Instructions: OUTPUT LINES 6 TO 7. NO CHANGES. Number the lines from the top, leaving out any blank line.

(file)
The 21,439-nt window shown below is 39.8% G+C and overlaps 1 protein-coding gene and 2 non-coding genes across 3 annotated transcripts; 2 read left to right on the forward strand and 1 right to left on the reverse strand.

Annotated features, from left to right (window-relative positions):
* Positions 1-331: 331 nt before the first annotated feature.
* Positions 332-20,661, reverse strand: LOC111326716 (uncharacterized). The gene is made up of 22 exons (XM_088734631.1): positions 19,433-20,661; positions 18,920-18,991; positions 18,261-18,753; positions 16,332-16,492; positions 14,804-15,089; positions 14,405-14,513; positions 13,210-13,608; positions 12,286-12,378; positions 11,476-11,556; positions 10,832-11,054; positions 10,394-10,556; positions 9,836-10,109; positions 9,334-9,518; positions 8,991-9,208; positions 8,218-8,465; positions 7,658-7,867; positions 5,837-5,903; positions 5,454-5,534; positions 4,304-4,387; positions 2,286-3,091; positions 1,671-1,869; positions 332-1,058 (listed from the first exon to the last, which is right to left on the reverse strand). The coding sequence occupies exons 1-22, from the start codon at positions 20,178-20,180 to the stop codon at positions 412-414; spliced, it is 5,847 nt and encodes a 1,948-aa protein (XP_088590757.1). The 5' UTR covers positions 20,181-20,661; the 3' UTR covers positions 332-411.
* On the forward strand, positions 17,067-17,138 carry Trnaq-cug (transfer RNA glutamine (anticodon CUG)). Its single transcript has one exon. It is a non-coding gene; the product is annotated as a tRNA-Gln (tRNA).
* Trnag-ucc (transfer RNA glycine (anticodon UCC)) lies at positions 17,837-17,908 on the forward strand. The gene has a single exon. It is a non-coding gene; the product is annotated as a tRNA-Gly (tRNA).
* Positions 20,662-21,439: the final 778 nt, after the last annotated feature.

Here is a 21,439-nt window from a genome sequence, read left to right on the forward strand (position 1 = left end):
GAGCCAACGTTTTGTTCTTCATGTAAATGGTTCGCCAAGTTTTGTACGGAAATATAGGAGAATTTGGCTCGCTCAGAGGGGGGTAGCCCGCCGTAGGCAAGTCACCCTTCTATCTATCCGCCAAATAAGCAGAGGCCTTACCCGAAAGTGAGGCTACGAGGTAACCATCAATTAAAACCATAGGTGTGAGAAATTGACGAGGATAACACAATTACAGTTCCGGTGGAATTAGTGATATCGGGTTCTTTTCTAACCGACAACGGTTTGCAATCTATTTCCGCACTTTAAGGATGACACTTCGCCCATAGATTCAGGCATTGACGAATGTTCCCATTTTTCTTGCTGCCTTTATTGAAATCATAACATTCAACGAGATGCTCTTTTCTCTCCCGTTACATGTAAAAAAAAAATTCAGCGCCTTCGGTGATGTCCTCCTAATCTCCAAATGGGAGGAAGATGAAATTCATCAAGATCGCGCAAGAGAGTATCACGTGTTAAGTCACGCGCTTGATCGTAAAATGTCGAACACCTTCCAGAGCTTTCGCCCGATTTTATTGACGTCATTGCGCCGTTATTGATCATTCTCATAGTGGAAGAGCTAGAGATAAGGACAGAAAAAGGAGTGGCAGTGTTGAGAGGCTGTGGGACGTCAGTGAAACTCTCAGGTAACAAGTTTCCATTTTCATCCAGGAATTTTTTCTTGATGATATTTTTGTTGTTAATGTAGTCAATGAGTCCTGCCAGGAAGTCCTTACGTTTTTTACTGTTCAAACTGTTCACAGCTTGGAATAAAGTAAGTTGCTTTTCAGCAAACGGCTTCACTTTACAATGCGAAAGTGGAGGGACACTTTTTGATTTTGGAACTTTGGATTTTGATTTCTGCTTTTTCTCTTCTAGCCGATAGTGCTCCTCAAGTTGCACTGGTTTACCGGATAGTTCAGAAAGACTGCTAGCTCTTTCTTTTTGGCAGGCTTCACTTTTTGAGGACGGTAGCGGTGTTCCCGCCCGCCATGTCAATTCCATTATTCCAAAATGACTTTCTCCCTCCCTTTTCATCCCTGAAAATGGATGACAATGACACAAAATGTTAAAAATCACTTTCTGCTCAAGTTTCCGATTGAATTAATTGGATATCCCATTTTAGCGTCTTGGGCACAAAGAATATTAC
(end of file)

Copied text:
* Trnag-ucc (transfer RNA glycine (anticodon UCC)) lies at positions 17,837-17,908 on the forward strand. The gene has a single exon. It is a non-coding gene; the product is annotated as a tRNA-Gly (tRNA).
* Positions 20,662-21,439: the final 778 nt, after the last annotated feature.